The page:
Here are some polar equations that result in lines:
Here are graphs that we call Cardioids and Limacons. They are in the form \(r=a+b\cos \theta \) or \(r=a+b\sin \theta \).
Note: Unlike their rectangular equivalents, \(r=a\pm b\cos \theta \) and \(r=a\pm b\cos \theta \) (same with \(r=a\pm b\sin \theta \) and \(r=a\pm b\sin \theta \)) are the same polar graph! Try it!
First, the Cardioids (Hearts); note that these and the Limecon “Loops” touch the pole (origin), while the Limecon “Beans” do not:
Here are the Limacons:
Graphs of Roses produce “petals” and are in the form \(r=a\cos \left( {b\theta } \right)\) or \(r=a\sin \left( {b\theta } \right)\). Note that since we have the starting point for these graphs, and the distance between the petals, the tchart isn’t that helpful. (In the tcharts, I made the Δ angle the same as the distance between petals).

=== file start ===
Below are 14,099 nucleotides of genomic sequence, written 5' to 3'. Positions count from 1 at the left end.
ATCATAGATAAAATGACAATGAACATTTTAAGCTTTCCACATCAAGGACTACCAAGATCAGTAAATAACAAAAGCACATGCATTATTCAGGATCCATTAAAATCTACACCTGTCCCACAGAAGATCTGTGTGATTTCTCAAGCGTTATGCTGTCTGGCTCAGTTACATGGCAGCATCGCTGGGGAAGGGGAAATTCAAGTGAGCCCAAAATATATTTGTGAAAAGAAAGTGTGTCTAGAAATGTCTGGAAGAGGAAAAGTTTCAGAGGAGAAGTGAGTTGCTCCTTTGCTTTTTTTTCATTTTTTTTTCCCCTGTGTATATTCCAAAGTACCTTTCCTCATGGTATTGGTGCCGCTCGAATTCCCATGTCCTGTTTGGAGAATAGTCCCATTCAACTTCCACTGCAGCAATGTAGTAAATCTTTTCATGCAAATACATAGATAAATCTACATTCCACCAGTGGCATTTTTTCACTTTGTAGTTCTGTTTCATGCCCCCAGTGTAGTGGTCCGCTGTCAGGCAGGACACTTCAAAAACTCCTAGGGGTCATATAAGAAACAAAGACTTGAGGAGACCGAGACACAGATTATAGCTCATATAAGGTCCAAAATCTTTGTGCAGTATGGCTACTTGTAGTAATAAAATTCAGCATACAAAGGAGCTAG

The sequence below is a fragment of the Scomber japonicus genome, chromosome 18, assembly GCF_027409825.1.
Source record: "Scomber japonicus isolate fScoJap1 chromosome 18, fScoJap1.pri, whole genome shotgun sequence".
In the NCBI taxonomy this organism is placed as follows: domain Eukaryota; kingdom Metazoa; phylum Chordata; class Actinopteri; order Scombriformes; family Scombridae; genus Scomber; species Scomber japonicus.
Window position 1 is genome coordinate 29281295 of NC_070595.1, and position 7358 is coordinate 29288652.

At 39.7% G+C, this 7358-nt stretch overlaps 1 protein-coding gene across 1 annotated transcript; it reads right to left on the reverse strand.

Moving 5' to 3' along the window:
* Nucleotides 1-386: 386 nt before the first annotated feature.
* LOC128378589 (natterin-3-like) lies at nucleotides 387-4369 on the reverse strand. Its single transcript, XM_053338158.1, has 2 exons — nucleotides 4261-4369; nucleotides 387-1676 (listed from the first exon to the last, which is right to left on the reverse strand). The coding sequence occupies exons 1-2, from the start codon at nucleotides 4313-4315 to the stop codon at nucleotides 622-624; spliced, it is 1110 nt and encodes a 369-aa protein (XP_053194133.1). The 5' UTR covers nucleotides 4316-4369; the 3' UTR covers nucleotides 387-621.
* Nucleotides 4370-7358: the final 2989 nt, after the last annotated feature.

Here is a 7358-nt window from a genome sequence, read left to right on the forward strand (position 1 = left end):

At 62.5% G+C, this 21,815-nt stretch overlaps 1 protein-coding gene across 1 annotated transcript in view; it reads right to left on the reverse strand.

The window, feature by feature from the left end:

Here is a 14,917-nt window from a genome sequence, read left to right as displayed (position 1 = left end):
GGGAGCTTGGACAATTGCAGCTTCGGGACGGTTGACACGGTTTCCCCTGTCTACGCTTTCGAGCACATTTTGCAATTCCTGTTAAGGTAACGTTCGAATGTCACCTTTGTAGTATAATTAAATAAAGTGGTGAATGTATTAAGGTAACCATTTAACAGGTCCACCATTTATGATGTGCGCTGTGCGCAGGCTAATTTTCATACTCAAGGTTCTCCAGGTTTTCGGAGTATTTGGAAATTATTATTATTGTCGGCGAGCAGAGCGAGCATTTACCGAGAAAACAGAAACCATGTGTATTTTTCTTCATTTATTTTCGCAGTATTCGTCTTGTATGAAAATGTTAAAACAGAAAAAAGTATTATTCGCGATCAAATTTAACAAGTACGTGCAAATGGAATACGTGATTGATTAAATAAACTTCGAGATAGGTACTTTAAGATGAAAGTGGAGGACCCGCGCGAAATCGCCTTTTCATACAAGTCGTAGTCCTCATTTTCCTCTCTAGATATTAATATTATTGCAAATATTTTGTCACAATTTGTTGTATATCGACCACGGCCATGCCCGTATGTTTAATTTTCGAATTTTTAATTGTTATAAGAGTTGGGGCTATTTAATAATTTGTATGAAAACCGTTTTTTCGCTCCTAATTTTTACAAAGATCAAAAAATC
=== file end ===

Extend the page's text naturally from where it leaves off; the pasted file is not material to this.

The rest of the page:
Let’s start with the cos Rose graphs:
And here are some sin Rose graphs:
Note: For a rose graph, you may be asked to name the order that petals are drawn. One way to do this is to use the angle measurements \(0,\,\frac{\pi }{4},\,\frac{{3\pi }}{4},\,\frac{{5\pi }}{4},\,\frac{{7\pi }}{4}\), solve for r, and observe the order of the petals. You can also use the graphing calculator as shown above, but make the θstep smaller to slow down the drawing of the graph.
Here are a couple more polar graphs (Spirals and Lemniscates) that you might see:
You might be asked to obtain the equation of a polar function from a graph:
Here’s another type of question you may get asked when studying polar graphs.
Problem:
For the rose polar graph \(5\sin \left( {10\theta } \right)\): find the length of each petal, number of petals, spacing between each petal, and the tip of the 1^{st} petal in Quadrant I.
Solution:
The length of each petal in the rose polar graph is a, so this length is 5. Since b (10) is even, we need to double it to get the number of petals, so we get 20. The spacing between each petal is 360° divided by 20 = 18°, since there are 360° in a circle. The tip of the 1^{st} petal in Quadrant I will be at 90 divided by b, which would be at 90 divided by 10, or 9°.